Home

About

Advanced Search

Browse by Discipline

Scientific Societies

E-print Alerts

Add E-prints

E-print Network
FAQHELPSITE MAPCONTACT US


  Advanced Search  

 
Biometric Consortium Conference (BC2003), Crystal City, VA Performance Comparison of Visual and Thermal Signatures for Face Recognition
 

Summary: Biometric Consortium Conference (BC2003), Crystal City, VA
Performance Comparison of Visual and Thermal Signatures for Face Recognition
J. Heo, B. Abidi, S. Kong, and M. Abidi
Imaging, Robotics, and Intelligent Systems Laboratory
Department of Electrical and Computer Engineering
The University of Tennessee
Knoxville, TN 37996-2100
E-mail: jheo@utk.edu
Face recognition is a rapidly growing research area due to increasing demands for security in commercial
and law enforcement applications. Face recognition systems have reached a significant level of maturity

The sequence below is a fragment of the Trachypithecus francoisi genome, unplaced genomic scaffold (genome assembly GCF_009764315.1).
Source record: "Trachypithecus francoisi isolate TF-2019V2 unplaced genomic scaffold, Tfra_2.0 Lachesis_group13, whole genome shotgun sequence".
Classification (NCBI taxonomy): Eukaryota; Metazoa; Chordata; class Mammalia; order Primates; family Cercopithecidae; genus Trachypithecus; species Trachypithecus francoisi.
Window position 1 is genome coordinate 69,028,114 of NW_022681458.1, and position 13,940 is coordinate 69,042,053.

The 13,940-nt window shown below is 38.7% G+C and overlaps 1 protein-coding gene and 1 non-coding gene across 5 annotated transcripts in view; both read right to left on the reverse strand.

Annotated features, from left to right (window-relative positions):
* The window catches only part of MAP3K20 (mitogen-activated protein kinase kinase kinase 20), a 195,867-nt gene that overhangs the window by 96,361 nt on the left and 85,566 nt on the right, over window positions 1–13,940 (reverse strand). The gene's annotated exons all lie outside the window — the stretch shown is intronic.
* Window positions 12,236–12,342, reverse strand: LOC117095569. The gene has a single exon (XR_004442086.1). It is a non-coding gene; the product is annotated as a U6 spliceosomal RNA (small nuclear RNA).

with some practical success. However, face recognition still remains a challenging problem due to large
variation in face images. The performance of face recognition systems varies significantly according to
the environment where face images are taken and according to the way user-defined parameters are
adjusted in several applications. Recognition based only on the visual spectrum remains limited in
uncontrolled operating environments such as outdoor situations and low illumination conditions. Visual
face recognition also has difficulty in detecting disguised faces, which is critical for high-end security
applications. The thermal infrared (IR) spectrum comprises mid-wave infrared (MWIR) (3-5Ám), long-
wave infrared (LWIR) (8-12Ám), and short-wave infrared (SWIR) (0.9-1.7Ám); all longer than the visible
spectrum (0.4-0.7Ám). Thermal IR imagery is independent of ambient lighting since thermal IR sensors
only measure the heat emitted by objects. The use of thermal imagery has great advantages in poor

  

Source: Abidi, Mongi A. - Department of Electrical and Computer Engineering, University of Tennessee

 

Collections: Computer Technologies and Information Sciences